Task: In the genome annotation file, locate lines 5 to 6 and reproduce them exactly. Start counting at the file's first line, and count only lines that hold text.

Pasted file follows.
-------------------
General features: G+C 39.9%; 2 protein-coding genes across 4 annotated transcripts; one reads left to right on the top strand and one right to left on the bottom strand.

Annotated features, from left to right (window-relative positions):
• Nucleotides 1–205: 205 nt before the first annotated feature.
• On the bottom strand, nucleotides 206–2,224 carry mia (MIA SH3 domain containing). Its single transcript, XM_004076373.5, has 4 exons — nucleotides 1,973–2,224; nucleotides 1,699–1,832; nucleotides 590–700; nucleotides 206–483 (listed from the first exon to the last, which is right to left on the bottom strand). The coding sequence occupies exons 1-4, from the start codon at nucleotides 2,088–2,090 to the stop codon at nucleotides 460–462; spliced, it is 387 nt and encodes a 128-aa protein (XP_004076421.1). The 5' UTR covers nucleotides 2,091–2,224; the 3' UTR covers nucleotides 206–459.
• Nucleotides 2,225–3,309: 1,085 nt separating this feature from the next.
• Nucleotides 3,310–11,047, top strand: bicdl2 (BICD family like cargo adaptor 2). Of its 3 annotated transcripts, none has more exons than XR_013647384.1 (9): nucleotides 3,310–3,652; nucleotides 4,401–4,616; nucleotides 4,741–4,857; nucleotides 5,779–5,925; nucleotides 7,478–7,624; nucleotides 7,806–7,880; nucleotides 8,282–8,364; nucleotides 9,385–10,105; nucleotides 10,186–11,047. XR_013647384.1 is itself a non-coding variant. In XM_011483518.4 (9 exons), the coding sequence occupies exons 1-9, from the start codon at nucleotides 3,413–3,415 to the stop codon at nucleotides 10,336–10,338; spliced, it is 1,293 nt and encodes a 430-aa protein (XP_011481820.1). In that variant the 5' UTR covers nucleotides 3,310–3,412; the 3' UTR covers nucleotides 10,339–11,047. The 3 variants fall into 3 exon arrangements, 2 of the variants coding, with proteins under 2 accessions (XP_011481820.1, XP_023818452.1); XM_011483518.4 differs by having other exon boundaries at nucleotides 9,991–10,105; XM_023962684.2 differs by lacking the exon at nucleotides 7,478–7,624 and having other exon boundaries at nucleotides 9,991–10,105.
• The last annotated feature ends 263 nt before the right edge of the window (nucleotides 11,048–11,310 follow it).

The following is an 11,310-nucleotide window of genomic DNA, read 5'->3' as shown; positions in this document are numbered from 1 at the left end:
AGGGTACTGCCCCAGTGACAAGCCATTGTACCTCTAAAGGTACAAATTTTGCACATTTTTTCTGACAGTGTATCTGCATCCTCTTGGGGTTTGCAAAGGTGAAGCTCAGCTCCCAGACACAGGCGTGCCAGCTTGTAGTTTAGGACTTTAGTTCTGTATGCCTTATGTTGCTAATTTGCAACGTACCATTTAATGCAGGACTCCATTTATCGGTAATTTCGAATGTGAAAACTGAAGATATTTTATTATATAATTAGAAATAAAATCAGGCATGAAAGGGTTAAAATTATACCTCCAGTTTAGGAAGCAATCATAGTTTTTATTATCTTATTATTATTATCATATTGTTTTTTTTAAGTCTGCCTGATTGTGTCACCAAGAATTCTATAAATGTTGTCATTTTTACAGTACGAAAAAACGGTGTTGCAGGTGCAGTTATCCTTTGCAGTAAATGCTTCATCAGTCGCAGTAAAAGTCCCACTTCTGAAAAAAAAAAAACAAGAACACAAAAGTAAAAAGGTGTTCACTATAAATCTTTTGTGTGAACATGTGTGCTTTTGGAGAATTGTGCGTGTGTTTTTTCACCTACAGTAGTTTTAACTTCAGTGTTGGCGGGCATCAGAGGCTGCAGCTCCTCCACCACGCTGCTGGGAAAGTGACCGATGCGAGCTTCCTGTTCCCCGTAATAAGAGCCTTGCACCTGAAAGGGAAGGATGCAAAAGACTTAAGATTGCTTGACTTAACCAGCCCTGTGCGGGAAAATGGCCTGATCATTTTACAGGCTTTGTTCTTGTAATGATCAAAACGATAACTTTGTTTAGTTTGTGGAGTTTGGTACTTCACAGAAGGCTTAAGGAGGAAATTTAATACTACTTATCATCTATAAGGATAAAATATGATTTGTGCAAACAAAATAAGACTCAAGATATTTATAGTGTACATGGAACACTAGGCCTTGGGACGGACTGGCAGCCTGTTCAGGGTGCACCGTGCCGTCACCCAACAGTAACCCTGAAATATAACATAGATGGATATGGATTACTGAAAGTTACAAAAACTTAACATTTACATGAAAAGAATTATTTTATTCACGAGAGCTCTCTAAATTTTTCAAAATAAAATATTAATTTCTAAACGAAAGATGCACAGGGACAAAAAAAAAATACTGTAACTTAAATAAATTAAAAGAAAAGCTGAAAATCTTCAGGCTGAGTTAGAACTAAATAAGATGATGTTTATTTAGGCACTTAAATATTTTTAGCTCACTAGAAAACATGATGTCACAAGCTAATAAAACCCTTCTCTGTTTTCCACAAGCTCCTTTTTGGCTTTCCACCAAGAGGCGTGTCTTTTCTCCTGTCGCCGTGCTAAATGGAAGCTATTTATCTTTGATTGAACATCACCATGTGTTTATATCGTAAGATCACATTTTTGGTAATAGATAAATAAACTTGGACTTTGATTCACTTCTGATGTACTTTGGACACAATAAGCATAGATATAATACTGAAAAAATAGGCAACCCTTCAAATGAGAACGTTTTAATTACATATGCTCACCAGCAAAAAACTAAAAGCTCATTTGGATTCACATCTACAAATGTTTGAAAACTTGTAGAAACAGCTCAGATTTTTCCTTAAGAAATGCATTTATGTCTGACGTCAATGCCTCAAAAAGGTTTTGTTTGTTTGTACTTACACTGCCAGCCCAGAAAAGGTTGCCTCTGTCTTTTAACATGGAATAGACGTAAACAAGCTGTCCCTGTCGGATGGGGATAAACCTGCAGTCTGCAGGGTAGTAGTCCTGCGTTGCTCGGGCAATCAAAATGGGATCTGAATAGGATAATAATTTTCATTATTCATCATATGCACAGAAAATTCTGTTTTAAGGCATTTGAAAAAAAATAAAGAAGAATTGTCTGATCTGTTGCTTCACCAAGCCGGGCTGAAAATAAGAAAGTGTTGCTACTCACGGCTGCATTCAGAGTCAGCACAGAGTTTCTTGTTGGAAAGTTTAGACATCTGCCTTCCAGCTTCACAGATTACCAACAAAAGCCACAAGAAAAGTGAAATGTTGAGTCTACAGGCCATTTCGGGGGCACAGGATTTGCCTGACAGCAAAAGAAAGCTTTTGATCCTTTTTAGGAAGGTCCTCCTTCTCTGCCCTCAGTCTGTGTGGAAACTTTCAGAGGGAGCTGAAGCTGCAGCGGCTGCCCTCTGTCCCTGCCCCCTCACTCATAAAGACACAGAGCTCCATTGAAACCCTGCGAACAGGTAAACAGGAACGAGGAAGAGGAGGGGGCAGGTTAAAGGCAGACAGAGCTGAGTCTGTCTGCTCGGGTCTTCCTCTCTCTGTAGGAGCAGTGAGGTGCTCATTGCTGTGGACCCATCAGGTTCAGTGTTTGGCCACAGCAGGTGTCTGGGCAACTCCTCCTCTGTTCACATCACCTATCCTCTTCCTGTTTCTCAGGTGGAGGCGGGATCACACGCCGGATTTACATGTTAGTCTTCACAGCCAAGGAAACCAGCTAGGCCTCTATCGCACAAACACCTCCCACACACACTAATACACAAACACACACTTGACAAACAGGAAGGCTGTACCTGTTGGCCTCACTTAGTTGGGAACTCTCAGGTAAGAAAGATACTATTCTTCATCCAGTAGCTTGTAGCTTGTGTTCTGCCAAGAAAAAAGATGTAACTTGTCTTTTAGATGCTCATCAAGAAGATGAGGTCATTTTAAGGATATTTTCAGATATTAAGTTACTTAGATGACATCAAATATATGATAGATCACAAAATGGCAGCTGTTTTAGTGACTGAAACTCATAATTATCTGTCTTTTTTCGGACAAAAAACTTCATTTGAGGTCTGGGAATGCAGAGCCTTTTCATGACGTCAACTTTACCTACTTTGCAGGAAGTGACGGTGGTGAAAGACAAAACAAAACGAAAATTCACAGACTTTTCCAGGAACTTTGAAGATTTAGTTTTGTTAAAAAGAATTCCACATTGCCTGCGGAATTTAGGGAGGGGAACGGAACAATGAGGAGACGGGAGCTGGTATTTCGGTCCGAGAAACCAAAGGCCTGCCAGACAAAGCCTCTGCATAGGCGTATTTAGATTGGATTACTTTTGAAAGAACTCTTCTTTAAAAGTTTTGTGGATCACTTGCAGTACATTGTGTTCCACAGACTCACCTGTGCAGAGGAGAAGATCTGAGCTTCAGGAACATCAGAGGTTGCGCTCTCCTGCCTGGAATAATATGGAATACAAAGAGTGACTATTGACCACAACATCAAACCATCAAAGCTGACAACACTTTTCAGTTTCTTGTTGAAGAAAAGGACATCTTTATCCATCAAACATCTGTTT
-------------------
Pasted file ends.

• Nucleotides 2,225–3,309: 1,085 nt separating this feature from the next.
• Nucleotides 3,310–11,047, top strand: bicdl2 (BICD family like cargo adaptor 2). Of its 3 annotated transcripts, none has more exons than XR_013647384.1 (9): nucleotides 3,310–3,652; nucleotides 4,401–4,616; nucleotides 4,741–4,857; nucleotides 5,779–5,925; nucleotides 7,478–7,624; nucleotides 7,806–7,880; nucleotides 8,282–8,364; nucleotides 9,385–10,105; nucleotides 10,186–11,047. XR_013647384.1 is itself a non-coding variant. In XM_011483518.4 (9 exons), the coding sequence occupies exons 1-9, from the start codon at nucleotides 3,413–3,415 to the stop codon at nucleotides 10,336–10,338; spliced, it is 1,293 nt and encodes a 430-aa protein (XP_011481820.1). In that variant the 5' UTR covers nucleotides 3,310–3,412; the 3' UTR covers nucleotides 10,339–11,047. The 3 variants fall into 3 exon arrangements, 2 of the variants coding, with proteins under 2 accessions (XP_011481820.1, XP_023818452.1); XM_011483518.4 differs by having other exon boundaries at nucleotides 9,991–10,105; XM_023962684.2 differs by lacking the exon at nucleotides 7,478–7,624 and having other exon boundaries at nucleotides 9,991–10,105.